Parenting
parentingParenting (or child rearing) is the process of promoting and supporting Parenting (or child rearing) is the physical, emotional, social, and intellectual development of a child from infancy to adulthood. Parenting refers to the aspects of raising a child aside from the biological relationship.
The most common partaker in parenting is the biological parent(s)of the child in question, although others may be an older sibling, a grandparent, a legal guardian, aunt, uncle or other family member or a family friend. Governments and society take a role as well. In many cases, orphaned or abandoned children receive parental care from non-parent blood relations. Others may be adopted, raised in foster care, or placed in an orphanage. Parenting skills vary, and a parent with good parenting skills may be referred to as a good parent. Views on the characteristics that make one a good parent varies from culture to culture.

 

Substance abuse
substance-abuseSubstance abuse, also known as drug abuse, is a patterned use of a substance (drug) in which the user consumes the substance in amounts or with methods which are harmful to themselves or others. The exact cause of substance abuse is impossible to know because there is not just one direct cause. However substance abuse and addiction is known to run in families. One theory suggests there is a genetic disposition which predisposes certain individuals toward substance abuse. Another suggests substance abuse is learned there for people subjected to substance abuse by those around them begin to copy the same behaviors. Substance abuse might start out as a bad habit but when and if addiction develops it manifests as a chronic debilitating disease.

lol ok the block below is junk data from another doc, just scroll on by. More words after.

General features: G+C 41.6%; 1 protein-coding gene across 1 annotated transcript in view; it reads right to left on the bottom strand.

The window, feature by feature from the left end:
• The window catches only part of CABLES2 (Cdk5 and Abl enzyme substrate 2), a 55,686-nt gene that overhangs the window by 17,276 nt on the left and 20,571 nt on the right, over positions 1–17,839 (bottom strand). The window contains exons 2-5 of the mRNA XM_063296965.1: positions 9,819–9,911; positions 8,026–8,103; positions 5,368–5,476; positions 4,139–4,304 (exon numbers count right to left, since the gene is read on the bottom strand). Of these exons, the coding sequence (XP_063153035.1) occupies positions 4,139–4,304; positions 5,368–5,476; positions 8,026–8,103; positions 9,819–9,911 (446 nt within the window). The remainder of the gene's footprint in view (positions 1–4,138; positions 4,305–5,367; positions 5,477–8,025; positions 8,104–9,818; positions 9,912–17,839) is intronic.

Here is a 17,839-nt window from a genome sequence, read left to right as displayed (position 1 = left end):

Bipolar disorder
Bipolar disorder, also known as bipolar affective disorder (and originally called manic-depressive illness), is a mental disorder characterized by periods of elevated mood and periods of depression. The elevated mood is significant and is known as mania or hbipolar_disorderypomania depending on the severity or whether there is psychosis. During mania an individual feels or acts abnormally happy, energetic, or irritable. They often make poorly thought out decisions with little regard to the consequences. The need for sleep is usually reduced. During periods of depression there may be crying, poor eye contact with others, and a negative outlook on life. The risk of suicide among those with the disorder is high at greater than 6% over 20 years, while self harm occurs in 30–40%. Other mental health issues such as anxiety disorder and drug misuse are commonly associated.

 

Eating disorder
Eating disorders are psychological illnesses defined by abnormal eating habits that may involve either insufficient or excessive food intake to the detriment of an individual’s physical and mental health. Bulimia nervosa and anorexia nervosa are the most common specific forms of eating disorders. Other types of eating disorders include binge eating disorder and OSFED.